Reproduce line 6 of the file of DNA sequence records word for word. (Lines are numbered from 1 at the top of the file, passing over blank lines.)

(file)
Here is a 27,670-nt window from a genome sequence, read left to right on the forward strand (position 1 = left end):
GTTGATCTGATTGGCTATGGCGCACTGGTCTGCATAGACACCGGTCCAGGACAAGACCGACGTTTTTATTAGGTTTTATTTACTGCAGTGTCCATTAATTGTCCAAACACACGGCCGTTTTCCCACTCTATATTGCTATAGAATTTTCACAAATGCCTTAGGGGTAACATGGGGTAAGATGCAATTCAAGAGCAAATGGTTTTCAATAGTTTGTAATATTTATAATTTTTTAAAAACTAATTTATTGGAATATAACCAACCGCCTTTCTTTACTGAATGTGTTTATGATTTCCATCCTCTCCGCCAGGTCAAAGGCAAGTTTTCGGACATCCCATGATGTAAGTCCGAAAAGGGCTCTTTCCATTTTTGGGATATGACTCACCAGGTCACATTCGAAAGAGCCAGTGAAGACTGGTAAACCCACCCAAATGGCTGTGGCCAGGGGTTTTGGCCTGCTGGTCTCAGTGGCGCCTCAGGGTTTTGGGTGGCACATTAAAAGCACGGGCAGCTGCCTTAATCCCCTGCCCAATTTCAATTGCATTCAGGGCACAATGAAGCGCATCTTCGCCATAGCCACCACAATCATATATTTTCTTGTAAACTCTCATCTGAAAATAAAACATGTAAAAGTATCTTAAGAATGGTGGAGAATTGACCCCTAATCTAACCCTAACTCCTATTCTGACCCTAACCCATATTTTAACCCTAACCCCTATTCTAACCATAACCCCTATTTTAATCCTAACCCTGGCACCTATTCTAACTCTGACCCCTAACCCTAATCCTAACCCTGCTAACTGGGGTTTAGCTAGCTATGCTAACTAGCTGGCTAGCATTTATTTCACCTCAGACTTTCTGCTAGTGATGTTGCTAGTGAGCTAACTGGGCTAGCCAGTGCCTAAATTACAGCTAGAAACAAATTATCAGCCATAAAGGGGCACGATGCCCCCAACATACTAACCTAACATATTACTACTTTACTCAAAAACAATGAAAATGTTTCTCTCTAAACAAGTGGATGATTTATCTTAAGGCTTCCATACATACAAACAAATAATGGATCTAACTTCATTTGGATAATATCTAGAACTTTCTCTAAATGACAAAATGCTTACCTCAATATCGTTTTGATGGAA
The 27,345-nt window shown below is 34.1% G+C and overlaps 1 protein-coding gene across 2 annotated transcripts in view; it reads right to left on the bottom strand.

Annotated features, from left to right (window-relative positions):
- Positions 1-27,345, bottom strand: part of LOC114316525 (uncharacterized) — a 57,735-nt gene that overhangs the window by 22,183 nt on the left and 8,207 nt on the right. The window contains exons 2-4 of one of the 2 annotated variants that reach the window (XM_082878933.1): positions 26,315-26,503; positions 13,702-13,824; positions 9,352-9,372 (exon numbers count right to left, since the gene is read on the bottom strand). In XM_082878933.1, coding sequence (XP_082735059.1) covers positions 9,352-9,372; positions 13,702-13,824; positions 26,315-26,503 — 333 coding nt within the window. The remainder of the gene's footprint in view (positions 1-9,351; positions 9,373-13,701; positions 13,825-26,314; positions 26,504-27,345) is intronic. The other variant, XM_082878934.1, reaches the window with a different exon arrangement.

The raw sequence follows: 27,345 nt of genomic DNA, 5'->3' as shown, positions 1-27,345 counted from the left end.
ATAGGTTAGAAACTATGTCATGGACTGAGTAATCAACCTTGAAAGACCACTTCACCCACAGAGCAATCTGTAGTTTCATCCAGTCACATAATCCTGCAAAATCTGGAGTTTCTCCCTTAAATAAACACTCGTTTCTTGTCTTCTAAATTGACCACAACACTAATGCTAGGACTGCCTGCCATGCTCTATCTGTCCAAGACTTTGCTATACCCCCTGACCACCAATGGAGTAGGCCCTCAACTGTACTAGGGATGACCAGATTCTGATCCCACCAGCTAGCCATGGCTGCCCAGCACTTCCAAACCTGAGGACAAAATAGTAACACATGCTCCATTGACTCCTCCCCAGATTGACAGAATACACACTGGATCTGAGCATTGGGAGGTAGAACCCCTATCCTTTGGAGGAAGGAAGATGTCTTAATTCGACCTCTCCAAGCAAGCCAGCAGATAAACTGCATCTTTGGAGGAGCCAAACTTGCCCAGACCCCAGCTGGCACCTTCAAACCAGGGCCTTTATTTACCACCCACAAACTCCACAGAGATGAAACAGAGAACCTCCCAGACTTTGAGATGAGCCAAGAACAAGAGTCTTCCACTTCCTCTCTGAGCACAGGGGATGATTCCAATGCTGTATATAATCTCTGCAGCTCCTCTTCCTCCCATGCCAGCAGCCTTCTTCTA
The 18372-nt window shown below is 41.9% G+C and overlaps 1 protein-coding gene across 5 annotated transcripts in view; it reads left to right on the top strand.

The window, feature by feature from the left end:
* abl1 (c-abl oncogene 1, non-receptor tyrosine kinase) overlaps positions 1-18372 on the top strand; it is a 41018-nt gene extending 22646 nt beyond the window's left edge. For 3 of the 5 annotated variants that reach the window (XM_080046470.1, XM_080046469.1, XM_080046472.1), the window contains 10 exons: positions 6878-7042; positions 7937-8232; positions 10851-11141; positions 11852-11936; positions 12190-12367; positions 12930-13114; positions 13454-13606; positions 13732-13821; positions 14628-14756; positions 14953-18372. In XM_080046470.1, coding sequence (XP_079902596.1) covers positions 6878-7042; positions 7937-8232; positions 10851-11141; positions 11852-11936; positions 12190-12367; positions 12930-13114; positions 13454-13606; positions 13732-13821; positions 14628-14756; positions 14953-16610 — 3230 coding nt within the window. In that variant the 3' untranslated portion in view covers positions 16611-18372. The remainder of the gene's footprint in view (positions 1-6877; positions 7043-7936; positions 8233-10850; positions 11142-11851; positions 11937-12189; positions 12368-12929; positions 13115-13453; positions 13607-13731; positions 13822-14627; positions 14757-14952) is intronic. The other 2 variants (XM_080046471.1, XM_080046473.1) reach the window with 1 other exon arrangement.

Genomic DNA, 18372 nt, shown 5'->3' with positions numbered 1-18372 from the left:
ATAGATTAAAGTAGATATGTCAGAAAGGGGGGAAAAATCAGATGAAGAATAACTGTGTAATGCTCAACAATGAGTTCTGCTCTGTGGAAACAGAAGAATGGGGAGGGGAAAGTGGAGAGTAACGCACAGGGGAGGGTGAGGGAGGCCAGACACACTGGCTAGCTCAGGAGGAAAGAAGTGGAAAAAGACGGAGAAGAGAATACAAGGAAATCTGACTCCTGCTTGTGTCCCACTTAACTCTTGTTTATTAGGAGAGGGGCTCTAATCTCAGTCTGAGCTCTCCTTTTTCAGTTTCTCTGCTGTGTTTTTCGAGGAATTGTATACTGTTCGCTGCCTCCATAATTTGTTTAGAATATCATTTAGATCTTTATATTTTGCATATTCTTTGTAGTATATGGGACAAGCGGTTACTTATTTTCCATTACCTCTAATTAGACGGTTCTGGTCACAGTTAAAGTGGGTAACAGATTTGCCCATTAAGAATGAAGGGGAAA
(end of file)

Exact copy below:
The raw sequence follows: 27,345 nt of genomic DNA, 5'->3' as shown, positions 1-27,345 counted from the left end.